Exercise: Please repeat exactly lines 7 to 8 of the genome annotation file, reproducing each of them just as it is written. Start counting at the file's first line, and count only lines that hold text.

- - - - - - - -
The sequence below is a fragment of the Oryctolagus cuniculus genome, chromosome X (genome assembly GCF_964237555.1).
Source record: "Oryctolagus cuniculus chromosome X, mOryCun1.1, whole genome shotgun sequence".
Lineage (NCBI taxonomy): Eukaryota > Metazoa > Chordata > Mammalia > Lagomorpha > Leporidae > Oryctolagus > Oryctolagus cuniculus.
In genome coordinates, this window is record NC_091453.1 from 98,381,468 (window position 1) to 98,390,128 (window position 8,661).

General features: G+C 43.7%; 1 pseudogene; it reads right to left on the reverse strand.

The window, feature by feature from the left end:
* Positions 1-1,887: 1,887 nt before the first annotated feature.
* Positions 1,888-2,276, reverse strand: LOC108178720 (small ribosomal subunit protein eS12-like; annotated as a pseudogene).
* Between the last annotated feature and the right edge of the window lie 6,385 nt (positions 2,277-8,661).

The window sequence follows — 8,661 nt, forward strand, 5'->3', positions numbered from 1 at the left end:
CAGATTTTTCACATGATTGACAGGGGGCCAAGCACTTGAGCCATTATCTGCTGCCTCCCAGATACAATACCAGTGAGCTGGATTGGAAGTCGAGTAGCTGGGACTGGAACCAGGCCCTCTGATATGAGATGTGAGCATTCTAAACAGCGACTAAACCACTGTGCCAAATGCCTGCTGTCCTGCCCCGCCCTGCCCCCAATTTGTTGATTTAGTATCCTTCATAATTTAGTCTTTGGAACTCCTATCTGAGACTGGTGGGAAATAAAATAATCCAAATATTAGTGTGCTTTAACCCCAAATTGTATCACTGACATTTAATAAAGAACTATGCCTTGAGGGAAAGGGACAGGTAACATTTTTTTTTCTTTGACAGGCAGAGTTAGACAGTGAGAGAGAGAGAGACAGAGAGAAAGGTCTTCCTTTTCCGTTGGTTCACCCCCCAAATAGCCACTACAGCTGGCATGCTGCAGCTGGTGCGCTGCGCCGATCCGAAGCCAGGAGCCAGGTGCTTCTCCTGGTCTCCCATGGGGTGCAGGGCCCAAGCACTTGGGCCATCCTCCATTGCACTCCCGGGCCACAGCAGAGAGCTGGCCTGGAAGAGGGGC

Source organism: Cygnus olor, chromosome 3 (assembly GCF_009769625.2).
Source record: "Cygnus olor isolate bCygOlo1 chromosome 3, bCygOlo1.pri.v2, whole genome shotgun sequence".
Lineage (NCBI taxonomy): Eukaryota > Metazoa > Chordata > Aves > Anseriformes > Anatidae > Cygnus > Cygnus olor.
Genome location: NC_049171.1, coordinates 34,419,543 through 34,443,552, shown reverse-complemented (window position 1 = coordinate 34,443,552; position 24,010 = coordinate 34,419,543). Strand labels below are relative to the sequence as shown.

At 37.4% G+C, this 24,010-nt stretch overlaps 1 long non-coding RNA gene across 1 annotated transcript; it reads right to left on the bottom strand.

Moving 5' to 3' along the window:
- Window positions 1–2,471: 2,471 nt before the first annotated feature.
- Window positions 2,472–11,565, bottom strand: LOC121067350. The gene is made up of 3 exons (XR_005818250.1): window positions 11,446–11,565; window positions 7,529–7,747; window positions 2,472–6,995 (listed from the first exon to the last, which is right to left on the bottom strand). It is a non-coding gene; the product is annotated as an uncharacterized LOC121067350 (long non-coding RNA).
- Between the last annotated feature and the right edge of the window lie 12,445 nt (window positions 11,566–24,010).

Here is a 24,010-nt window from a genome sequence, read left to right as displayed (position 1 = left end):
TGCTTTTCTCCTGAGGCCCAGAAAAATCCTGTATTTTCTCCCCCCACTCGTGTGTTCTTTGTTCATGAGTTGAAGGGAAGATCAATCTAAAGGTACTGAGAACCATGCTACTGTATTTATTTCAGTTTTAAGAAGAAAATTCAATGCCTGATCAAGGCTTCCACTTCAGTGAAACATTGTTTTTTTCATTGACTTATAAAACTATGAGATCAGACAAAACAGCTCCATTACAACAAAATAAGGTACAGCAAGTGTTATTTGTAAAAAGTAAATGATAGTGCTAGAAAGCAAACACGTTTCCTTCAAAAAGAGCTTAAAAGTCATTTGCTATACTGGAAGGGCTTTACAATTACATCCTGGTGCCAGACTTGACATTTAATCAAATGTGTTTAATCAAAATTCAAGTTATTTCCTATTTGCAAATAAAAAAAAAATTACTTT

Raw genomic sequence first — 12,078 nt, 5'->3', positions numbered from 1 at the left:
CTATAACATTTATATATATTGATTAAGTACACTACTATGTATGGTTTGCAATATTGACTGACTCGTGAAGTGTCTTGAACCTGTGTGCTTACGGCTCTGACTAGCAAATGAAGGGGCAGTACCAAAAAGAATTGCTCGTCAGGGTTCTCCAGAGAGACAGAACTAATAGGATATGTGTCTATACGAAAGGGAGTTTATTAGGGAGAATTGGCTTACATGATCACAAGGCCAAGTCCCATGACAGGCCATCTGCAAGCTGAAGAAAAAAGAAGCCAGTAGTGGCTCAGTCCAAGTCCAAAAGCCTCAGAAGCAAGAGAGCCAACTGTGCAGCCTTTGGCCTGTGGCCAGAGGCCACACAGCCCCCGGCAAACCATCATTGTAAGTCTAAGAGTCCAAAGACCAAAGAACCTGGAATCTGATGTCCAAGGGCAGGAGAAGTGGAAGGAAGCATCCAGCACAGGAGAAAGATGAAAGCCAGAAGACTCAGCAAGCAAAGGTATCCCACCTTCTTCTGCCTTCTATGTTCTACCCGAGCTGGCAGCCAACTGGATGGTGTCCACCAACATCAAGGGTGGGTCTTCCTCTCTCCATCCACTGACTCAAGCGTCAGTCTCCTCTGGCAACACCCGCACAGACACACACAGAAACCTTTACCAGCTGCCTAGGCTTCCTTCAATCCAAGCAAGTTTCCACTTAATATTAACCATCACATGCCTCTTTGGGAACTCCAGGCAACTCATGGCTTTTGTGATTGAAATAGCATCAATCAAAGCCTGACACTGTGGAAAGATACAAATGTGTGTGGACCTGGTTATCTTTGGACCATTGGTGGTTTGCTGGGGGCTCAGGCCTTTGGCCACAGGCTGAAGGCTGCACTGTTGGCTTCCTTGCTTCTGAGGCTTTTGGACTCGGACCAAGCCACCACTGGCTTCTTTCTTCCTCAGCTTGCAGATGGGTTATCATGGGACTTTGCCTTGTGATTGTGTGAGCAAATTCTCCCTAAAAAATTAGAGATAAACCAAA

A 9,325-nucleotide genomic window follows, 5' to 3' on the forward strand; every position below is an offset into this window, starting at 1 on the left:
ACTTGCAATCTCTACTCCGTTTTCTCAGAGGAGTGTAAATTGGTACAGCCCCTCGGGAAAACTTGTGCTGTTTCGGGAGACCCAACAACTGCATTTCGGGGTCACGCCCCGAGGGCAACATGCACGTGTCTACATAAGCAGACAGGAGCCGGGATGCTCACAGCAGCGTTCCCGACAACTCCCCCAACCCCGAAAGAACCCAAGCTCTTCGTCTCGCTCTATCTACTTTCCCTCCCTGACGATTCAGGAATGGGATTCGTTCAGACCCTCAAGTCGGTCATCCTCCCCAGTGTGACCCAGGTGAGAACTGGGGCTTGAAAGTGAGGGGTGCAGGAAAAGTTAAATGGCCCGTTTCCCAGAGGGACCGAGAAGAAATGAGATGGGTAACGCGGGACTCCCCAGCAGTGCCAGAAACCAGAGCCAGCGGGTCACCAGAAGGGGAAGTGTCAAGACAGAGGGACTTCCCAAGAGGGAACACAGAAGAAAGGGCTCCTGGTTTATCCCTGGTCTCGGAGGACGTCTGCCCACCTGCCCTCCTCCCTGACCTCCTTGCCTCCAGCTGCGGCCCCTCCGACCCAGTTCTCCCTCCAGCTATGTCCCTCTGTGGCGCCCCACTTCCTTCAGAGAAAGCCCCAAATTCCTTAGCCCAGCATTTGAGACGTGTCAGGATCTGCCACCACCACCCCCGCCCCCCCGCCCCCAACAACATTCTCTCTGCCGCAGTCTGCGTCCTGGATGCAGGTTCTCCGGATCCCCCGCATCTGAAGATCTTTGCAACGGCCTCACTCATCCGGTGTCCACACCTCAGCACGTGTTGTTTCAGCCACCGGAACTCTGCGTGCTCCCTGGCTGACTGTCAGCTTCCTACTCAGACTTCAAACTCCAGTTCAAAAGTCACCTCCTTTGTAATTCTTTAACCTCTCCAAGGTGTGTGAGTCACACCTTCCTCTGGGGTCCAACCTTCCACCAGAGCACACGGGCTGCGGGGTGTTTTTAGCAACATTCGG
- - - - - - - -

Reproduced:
* Positions 1-1,887: 1,887 nt before the first annotated feature.
* Positions 1,888-2,276, reverse strand: LOC108178720 (small ribosomal subunit protein eS12-like; annotated as a pseudogene).